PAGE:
The memories of the conversation are less important to me personally, because I place greater value on the result of those convos as well as the ongoing communication. Not arguing with your need for the memories at all, just saying that I have different needs and requirements of social networking tools than you… and probably everyone else, for that matter! :)

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  2. Thanks for writing this Kevin. I’ve had similar experiences through my use of social networks and I’ve also derived a great deal of value from them in my job as a journalist and in my job seeking. I think I can relate to the feeling Leo described because I have felt it myself, but I think that’s just because people’s attention (as does my own) ebbs and flows. Sometimes it seems like no one is listening, but others times it feels like the eyes of the world are on you.

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  3. I think we are about to see more social networks launch but they will have a new level of obvious utility many lack.

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  4. Kevin you need to trot this topic out and cite current real world examples at least a few times a year to give everyone who reads a reality check on what I like to think is the simplest common denominator for social networks. Connecting people has to be at your networks core.

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  5. Kevin, you are absolutely right; LOVE is an AMAZING!! show. I just saw it 2 weeks ago and it was really the coolest performance of any kind that I have ever seen.

    I immediately told my parents to put it on their Bucket List. I couldn’t imagine how much cooler it would be to someone of their generation.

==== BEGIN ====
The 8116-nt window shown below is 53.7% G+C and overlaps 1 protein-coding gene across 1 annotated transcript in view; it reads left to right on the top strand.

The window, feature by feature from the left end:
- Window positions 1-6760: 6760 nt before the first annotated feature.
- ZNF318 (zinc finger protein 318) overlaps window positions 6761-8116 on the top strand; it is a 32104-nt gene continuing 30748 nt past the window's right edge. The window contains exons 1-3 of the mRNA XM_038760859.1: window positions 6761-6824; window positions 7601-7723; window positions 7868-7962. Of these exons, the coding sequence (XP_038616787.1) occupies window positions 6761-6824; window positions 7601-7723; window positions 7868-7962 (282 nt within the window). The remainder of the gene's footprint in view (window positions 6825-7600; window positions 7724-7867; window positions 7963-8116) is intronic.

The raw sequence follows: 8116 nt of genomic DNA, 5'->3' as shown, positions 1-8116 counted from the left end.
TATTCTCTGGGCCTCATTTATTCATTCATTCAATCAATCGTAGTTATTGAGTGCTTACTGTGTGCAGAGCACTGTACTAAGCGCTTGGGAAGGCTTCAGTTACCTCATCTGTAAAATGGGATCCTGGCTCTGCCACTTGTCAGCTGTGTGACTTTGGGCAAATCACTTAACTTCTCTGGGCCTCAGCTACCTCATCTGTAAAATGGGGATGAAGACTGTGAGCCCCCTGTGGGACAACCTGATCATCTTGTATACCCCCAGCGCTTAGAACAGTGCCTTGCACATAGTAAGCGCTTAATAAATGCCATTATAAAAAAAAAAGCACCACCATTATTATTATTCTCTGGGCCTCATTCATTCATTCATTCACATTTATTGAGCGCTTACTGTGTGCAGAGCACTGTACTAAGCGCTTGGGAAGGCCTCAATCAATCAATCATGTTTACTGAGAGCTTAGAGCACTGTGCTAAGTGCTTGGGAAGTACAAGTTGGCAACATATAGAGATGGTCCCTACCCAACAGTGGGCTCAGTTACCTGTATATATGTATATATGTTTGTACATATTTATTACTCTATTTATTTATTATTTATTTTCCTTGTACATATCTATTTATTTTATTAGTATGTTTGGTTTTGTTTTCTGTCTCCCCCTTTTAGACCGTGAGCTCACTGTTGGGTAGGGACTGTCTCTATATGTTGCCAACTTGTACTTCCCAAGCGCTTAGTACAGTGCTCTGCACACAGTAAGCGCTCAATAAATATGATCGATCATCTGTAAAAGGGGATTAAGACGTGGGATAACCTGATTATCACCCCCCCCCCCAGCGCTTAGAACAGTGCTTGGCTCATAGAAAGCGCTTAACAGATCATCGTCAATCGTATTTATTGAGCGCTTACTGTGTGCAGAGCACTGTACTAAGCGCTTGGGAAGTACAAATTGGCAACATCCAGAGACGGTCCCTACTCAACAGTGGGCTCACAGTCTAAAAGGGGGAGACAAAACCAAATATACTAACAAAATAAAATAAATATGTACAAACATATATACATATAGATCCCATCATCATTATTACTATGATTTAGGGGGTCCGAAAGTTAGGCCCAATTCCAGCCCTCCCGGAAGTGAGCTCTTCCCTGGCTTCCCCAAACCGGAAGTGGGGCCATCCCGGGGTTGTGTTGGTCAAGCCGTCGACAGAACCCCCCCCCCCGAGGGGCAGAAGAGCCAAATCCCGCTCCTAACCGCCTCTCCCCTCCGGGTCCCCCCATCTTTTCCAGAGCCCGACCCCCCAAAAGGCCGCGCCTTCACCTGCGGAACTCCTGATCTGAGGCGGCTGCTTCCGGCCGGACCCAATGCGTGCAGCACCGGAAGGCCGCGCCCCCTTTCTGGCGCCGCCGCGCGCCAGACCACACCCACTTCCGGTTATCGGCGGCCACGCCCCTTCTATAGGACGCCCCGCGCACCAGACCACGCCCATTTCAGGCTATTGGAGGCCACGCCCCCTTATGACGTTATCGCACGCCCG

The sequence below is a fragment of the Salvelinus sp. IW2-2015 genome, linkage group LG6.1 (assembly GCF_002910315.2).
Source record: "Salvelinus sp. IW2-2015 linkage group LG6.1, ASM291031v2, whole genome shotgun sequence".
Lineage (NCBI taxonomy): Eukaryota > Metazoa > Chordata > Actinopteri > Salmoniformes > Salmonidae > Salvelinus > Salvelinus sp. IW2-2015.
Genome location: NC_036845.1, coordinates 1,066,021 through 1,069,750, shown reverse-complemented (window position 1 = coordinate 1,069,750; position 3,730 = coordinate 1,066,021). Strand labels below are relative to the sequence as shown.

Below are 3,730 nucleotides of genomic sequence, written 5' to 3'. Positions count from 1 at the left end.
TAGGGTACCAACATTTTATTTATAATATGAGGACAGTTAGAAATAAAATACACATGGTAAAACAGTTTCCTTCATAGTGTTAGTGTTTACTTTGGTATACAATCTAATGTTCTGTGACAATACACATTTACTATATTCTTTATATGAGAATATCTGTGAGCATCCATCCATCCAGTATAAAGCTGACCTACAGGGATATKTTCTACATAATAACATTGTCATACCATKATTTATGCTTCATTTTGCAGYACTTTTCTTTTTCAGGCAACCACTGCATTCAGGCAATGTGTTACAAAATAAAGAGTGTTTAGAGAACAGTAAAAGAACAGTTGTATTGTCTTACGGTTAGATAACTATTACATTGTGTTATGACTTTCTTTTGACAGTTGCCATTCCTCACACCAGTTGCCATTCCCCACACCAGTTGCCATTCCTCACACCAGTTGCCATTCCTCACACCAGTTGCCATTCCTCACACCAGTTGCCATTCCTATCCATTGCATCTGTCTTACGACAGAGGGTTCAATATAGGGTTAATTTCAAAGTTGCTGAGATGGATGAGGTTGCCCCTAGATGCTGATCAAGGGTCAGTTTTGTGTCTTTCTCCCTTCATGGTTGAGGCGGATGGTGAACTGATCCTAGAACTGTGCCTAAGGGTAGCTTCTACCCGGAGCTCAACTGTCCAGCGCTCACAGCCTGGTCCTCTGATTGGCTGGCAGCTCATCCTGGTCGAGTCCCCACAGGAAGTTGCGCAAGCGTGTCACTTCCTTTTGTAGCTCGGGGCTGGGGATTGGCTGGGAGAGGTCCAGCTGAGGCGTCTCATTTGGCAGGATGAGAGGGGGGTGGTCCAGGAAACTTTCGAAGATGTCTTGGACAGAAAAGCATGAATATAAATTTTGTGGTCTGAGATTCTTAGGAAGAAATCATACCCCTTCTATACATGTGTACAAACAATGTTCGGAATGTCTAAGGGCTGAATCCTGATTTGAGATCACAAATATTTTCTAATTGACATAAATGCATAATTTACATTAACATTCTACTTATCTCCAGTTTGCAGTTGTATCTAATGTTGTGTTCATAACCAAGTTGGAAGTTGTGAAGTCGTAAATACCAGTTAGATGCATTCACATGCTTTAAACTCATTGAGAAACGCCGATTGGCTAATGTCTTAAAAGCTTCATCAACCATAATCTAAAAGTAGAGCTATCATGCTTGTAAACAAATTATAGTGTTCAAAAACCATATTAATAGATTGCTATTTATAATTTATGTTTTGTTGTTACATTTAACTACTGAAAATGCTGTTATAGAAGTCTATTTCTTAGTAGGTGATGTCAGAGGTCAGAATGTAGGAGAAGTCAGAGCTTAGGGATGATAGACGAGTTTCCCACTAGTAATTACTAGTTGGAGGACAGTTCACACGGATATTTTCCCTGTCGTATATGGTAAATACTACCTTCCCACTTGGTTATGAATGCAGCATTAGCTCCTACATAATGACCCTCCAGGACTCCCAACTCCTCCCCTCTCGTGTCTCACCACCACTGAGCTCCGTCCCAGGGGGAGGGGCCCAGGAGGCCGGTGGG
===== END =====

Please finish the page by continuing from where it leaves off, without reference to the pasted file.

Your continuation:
Oh, and I find Twitter to be like an improved RSS feed reader — where all the good stuff has been pre-sorted for me!

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  6. Although miracles do happen, it is probably Brian responded to your twit because it was YOU, its easy to Google you and see that you are not just a nobody…

    On the other hand social networks do provide real results improving people connectivity, like Linkedin and its relevancy for business and Facebook for friends and family.

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    1. Alicia, while you could be right, I don’t think Brian Googled me — we had practically a real-time conversation on Twitter. Besides, I’m a nobody in the world of rock-and-roll / The Beatles, and even in the tech world, I’m just another writer. I believe our common enjoyment of The Beatles was the deciding factor, to be honest, and that, along with social networking tools, is what connected us.

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  7. [...] happens to all of the status updates, pictures, and other content which you publish to them? …News Flash: Social Networks Are About Connecting PeopleGigaOm (blog)Social media is just fine. You're the one screwing up.The Next Weball 13 news [...]

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  8. The first wave of social networking has been all about broadcasting to your friends (and increasingly, anyone who might listen). The social connection comes from learning a bit about a friend based on what they’ve shared with you, and vice versa. All of this happens in the virtual world, and people are starting to question its real value in their real life.

    We believe the next wave of social will be about helping people make decisions and take action based on their social connections. At Poig, our approach is to make it incredibly easy to create spontaneous get-togethers: doing real things with real friends/people in the real world.

    There is a huge opportunity to bring all of the information that’s already available in the social graph and apply it to real life in a way that provides major value to users and keeps folks like Leo happy ;)

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  9. Great article. Social Networks are certainly all about connecting, and perhaps more so, making relationships. I have found great success for my company through Facebook by interacting and and personalizing my communication with customers on our network. Social Media has forever changed the way businesses and customers interact.